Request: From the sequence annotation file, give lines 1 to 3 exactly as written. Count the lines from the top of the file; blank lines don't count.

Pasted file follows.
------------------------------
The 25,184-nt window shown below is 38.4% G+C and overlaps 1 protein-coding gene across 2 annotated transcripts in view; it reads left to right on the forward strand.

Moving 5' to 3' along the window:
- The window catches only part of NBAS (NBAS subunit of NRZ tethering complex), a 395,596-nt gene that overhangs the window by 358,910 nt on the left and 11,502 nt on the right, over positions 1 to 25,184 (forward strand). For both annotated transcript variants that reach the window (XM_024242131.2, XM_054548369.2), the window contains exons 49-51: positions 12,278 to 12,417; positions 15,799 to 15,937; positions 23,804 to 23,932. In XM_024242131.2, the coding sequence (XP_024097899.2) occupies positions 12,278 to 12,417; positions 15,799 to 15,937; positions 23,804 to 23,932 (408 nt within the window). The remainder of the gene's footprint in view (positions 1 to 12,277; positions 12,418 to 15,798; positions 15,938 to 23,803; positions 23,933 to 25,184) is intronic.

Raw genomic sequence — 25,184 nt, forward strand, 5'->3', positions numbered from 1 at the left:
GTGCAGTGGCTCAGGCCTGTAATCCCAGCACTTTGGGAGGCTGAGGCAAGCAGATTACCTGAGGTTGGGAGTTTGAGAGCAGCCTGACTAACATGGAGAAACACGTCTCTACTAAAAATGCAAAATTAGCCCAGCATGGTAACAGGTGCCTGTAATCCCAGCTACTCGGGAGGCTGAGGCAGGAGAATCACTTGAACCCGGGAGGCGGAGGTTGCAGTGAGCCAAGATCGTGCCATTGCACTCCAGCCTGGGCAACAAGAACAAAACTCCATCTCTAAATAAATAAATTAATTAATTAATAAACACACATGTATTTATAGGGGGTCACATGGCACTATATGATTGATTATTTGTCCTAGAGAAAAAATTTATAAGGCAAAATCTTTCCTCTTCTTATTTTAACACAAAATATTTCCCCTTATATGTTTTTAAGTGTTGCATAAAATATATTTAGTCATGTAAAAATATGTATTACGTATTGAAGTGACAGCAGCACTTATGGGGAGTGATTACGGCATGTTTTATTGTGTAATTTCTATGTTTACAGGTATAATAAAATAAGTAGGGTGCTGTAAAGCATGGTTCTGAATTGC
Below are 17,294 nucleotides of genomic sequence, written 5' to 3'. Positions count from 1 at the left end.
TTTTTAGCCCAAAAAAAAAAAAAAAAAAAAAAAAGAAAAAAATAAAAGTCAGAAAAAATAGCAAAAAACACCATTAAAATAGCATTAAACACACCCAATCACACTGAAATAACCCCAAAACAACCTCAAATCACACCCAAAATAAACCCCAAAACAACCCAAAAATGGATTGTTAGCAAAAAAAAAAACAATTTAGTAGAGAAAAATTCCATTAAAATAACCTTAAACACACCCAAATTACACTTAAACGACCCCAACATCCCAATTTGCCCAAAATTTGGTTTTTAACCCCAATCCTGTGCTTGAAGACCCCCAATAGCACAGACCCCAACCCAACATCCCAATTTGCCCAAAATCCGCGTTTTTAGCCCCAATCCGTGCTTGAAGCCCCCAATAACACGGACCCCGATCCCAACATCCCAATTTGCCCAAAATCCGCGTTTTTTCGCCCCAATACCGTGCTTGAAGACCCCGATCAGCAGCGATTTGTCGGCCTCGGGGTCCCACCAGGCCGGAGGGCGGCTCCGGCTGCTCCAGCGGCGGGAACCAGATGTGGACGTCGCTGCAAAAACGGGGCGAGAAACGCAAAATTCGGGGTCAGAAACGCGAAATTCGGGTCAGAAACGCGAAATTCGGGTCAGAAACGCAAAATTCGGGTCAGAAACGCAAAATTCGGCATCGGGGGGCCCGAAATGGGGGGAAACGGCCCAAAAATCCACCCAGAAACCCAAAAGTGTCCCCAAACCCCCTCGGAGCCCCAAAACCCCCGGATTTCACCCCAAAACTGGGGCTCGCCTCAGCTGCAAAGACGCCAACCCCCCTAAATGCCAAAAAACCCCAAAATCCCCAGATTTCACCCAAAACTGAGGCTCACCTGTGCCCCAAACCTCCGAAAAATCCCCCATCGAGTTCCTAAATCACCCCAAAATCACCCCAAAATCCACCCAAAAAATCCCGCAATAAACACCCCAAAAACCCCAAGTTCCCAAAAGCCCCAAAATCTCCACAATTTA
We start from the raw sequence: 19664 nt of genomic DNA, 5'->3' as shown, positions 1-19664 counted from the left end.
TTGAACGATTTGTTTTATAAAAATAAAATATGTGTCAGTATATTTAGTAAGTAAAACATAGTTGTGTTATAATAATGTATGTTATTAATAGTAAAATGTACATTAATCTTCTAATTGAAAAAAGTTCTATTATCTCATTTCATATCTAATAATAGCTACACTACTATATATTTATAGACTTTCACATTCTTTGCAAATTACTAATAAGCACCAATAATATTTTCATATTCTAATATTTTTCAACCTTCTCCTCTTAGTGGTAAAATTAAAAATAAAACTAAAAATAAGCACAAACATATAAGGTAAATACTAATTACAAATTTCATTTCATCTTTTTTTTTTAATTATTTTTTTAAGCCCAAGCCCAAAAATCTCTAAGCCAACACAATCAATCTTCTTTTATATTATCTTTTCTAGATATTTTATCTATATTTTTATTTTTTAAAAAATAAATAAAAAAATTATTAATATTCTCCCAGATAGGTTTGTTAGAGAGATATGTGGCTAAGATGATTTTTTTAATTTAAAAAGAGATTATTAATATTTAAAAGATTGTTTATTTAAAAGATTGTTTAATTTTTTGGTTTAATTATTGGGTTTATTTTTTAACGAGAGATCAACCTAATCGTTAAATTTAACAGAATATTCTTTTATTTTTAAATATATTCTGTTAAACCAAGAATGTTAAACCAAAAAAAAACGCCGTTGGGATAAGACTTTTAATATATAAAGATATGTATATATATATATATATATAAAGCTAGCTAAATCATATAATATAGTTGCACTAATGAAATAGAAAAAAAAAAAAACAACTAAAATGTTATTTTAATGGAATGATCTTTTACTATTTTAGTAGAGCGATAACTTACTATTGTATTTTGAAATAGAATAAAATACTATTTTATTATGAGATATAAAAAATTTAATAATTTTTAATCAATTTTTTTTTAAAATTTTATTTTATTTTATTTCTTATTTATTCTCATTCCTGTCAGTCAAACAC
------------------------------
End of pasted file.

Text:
The 25,184-nt window shown below is 38.4% G+C and overlaps 1 protein-coding gene across 2 annotated transcripts in view; it reads left to right on the forward strand.

Moving 5' to 3' along the window:
- The window catches only part of NBAS (NBAS subunit of NRZ tethering complex), a 395,596-nt gene that overhangs the window by 358,910 nt on the left and 11,502 nt on the right, over positions 1 to 25,184 (forward strand). For both annotated transcript variants that reach the window (XM_024242131.2, XM_054548369.2), the window contains exons 49-51: positions 12,278 to 12,417; positions 15,799 to 15,937; positions 23,804 to 23,932. In XM_024242131.2, the coding sequence (XP_024097899.2) occupies positions 12,278 to 12,417; positions 15,799 to 15,937; positions 23,804 to 23,932 (408 nt within the window). The remainder of the gene's footprint in view (positions 1 to 12,277; positions 12,418 to 15,798; positions 15,938 to 23,803; positions 23,933 to 25,184) is intronic.